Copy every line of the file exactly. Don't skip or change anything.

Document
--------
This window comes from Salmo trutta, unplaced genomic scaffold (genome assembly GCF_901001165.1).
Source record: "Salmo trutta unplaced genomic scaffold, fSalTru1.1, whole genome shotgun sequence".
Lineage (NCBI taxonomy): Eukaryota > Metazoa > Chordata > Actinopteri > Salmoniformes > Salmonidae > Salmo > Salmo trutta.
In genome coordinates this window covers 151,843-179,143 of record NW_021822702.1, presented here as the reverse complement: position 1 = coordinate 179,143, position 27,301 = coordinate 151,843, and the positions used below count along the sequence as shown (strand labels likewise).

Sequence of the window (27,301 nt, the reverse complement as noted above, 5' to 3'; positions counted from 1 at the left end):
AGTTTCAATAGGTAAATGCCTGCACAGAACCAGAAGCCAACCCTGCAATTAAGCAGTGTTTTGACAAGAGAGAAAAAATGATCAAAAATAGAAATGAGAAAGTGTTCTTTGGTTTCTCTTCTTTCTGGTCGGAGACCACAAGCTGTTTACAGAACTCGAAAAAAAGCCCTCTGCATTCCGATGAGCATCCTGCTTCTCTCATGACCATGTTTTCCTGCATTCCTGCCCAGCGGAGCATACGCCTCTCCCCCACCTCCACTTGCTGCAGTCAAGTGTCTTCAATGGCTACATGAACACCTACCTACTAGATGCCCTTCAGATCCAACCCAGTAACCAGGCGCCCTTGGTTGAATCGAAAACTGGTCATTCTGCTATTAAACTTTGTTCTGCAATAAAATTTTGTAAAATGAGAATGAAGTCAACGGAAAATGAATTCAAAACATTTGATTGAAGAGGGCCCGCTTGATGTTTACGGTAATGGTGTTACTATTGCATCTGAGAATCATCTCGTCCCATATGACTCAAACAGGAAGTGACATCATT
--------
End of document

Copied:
This window comes from Salmo trutta, unplaced genomic scaffold (genome assembly GCF_901001165.1).
Source record: "Salmo trutta unplaced genomic scaffold, fSalTru1.1, whole genome shotgun sequence".
Lineage (NCBI taxonomy): Eukaryota > Metazoa > Chordata > Actinopteri > Salmoniformes > Salmonidae > Salmo > Salmo trutta.
In genome coordinates this window covers 151,843-179,143 of record NW_021822702.1, presented here as the reverse complement: position 1 = coordinate 179,143, position 27,301 = coordinate 151,843, and the positions used below count along the sequence as shown (strand labels likewise).

Sequence of the window (27,301 nt, the reverse complement as noted above, 5' to 3'; positions counted from 1 at the left end):
AGTTTCAATAGGTAAATGCCTGCACAGAACCAGAAGCCAACCCTGCAATTAAGCAGTGTTTTGACAAGAGAGAAAAAATGATCAAAAATAGAAATGAGAAAGTGTTCTTTGGTTTCTCTTCTTTCTGGTCGGAGACCACAAGCTGTTTACAGAACTCGAAAAAAAGCCCTCTGCATTCCGATGAGCATCCTGCTTCTCTCATGACCATGTTTTCCTGCATTCCTGCCCAGCGGAGCATACGCCTCTCCCCCACCTCCACTTGCTGCAGTCAAGTGTCTTCAATGGCTACATGAACACCTACCTACTAGATGCCCTTCAGATCCAACCCAGTAACCAGGCGCCCTTGGTTGAATCGAAAACTGGTCATTCTGCTATTAAACTTTGTTCTGCAATAAAATTTTGTAAAATGAGAATGAAGTCAACGGAAAATGAATTCAAAACATTTGATTGAAGAGGGCCCGCTTGATGTTTACGGTAATGGTGTTACTATTGCATCTGAGAATCATCTCGTCCCATATGACTCAAACAGGAAGTGACATCATT